Winter of 76

Winter of 76


The floors don’t quite meet up with the wall at the kitchen end of our one room house. In the winter it tends to get pretty drafty, especially down near your feet. There is a good six inch gap since we didn’t know much about building and it was just temporary anyway. That end wall is the only wooden one and it has the biggest window. It’s also on the coldest, windiest side. Plus it faces the only neighbors who live close by and who we have nothing to do with. When we first moved in there wasn’t any wall there, just a pile of hay. It was supposed to be a cow barn. The other three walls are made of cement block. Dull, blah grey on the inside, because why bother painting them when ‘it’s just temporary’? On the outside though, we painted them barn red to waterproof them I guess. There are three little windows up near the top of the walls that we stuck these used window sashes in, and they got painted school bus yellow. Don’t ask me why. There is no insulation anywhere.

We have free gas from the well up the hill and one of those gas space heaters with the four clay towers standing upright that glow red when they are hot. It puts off a fair amount of heat. There is also the gas cook stove and the gas refrigerator, which fumes something terrible and needs to move outside. All the oil and gas wells on the creek get pumped on Saturdays, all at the same time. They are one cylinder natural gas engines that run on the gas they pull out of the ground. Kind of like a perpetual motion machine. When they are running it sounds like dance music, loud, off beat, boom, sinca, boom, sinca, boom, boom, sinca, sinca, boom, boom, boom. It is kind of fun to pull weeds or hoe in the garden to it. Every now and then I get up and dance to stretch my muscles.

The garden did good this year. I got a lot put up. Our share of the potatoes we planted with our neighbor down the road was 20 bushels. We’ll be trading some of them for other things. We don’t have a root cellar so we buried them in piles of hay mounded up with dirt on top. It looks like a bunch of giant termite mounds all over. In the house, I can keep some stuff under the spot in the floor where I’ve got a loose board, until it gets too cold. I canned all the garden veggies and the goats and chickens are doing OK.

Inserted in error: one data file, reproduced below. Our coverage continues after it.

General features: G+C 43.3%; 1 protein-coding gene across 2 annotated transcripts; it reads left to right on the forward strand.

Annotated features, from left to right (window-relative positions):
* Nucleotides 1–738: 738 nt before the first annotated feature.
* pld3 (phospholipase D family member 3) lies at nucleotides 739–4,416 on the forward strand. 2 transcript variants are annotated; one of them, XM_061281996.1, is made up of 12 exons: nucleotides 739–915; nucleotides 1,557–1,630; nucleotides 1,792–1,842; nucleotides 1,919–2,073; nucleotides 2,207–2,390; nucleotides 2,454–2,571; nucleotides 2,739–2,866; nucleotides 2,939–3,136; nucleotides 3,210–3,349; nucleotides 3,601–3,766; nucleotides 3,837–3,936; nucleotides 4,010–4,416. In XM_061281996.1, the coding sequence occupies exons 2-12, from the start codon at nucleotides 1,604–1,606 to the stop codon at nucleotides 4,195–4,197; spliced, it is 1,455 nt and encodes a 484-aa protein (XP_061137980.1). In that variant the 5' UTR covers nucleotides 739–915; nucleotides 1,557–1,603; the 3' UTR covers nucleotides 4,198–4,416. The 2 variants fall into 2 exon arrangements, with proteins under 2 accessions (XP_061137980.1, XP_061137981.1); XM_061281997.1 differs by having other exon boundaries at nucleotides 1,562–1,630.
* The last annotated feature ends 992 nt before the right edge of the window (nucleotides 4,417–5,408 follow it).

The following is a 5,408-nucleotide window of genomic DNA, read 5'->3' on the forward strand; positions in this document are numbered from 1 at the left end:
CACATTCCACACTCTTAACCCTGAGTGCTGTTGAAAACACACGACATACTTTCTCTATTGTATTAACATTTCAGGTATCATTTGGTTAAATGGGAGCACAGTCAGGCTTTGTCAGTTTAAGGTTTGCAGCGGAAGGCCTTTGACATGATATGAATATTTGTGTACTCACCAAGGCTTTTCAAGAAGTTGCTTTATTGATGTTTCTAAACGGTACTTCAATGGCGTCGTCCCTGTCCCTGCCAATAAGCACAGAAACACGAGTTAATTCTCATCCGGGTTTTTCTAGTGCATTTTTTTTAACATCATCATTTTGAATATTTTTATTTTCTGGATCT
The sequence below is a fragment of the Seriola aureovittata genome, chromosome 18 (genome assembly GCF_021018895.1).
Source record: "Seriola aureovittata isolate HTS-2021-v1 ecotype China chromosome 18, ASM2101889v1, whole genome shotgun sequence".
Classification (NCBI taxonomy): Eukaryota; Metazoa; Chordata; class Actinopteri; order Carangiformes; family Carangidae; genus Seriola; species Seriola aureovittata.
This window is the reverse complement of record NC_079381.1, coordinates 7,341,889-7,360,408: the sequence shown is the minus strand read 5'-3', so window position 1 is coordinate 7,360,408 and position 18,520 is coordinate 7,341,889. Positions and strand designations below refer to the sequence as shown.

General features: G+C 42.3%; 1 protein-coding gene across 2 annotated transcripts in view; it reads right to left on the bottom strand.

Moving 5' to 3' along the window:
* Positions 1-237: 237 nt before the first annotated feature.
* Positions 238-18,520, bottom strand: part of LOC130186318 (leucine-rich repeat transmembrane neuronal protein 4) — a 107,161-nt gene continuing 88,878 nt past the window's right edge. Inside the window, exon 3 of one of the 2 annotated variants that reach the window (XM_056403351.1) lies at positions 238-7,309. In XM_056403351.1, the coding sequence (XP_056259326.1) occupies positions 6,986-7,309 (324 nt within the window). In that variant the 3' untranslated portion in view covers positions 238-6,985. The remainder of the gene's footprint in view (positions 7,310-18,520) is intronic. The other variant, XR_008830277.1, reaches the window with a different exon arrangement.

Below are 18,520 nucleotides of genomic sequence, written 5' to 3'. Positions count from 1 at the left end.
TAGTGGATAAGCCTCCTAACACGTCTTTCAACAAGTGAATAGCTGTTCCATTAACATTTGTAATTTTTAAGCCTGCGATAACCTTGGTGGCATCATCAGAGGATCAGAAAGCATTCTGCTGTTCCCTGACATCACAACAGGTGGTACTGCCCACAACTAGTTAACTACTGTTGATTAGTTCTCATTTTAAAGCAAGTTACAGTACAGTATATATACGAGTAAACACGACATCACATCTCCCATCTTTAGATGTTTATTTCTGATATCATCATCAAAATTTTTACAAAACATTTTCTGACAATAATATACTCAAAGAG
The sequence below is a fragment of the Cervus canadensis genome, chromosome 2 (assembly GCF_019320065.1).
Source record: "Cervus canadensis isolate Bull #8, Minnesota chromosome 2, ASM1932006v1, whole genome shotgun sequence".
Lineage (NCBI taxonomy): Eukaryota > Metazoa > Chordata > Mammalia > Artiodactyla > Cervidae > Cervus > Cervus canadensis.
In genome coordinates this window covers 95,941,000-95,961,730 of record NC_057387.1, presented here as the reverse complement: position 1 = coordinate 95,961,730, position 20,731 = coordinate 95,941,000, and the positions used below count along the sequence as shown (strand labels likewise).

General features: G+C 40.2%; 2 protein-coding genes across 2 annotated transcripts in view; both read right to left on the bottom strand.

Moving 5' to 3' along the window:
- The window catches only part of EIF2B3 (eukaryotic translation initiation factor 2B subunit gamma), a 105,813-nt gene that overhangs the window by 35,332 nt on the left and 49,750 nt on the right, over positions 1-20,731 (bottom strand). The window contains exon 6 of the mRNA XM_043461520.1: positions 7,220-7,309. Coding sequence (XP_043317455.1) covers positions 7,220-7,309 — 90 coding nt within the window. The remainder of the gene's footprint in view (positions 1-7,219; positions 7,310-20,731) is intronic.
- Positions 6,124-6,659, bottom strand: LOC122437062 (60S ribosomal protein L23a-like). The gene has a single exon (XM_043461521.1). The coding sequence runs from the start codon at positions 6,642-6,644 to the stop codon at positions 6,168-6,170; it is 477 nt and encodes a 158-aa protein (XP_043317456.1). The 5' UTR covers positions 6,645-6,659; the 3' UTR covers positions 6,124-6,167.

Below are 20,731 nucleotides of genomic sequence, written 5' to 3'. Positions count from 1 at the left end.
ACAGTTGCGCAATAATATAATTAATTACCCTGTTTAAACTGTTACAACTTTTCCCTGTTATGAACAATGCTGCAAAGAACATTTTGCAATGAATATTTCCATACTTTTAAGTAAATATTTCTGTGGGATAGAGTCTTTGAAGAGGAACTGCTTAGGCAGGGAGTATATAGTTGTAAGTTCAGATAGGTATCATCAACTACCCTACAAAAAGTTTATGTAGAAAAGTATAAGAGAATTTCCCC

We don’t have a telephone or electric or the bills that go with them. We use kerosene for lights, sometimes coleman lanterns because they are brighter. A friend left a battery powered fluorescent lantern and it was nice while it lasted. It is hard to stay up reading very late with kerosene. We go to bed pretty early in the winter time.

We had a baby this summer, which should have been a good thing but kind of slowed progress on our house building. Not that I was doing much of it anyway. A friend of ours came to stay with us and help build. He actually is a carpenter so this is a good thing. All three of us get along good even in our little one room house. He is probably the only reason anything got done on the house because some of us are lacking in the get up and go department.  Our carpenter friend stayed until the baby was born and then moved on. Some of us still showed no initiative but finally decided when it started to get cold that he would take off and go back to driving a truck for a few months for some cash. I did not hear from him for three months.

Meanwhile, it started to get cold in the house and I was worried about keeping warm. I had an insulation party. Some friends of mine came over and we made short work of insulating the house. It didn’t cost that much and made a big difference in comfort. I forced those walls to meet the floor. It actually upset SOU (some of us) that I did this without him. After he finally got back from the real world it got so cold that the gas froze in the pipes coming down from the well and we had no heat at all. It was 25 degrees below zero and we were in bed with the baby between us, and every blanket we owned on top, shivering all night. At first light we packed up and headed to a neighbors house to get warm. The baby screamed for two hours thawing out, she was so cold. The neighbors down the road kept her at their house to stay warm while we went out and bought a woodstove and pipe and hooked it up and chopped wood and got the house warm again. A bunch of our stuff froze. All my house plants were dead. Some of my canning jars burst. I loved the intense heat that woodstove put out and I will never be without one again. As a matter of fact, we added another one too. I cleaned out a friend’s root cellar in exchange for a hospital green colored Kalamazoo (“Direct to You”) wood cook stove. Now all I had to do was make sure I had wood split up and ready. Considering all the logging everywhere and the snag tops free for the taking this was no problem. Plus we could get slab wood at the saw mill cheap. No more cold for me.


-Wendy Maddox

2 thoughts on “Winter of 76”

  1. Geez mom the “baby” has a name. ;-). Also is that the mint green wood burning stove you had in the barn forever?

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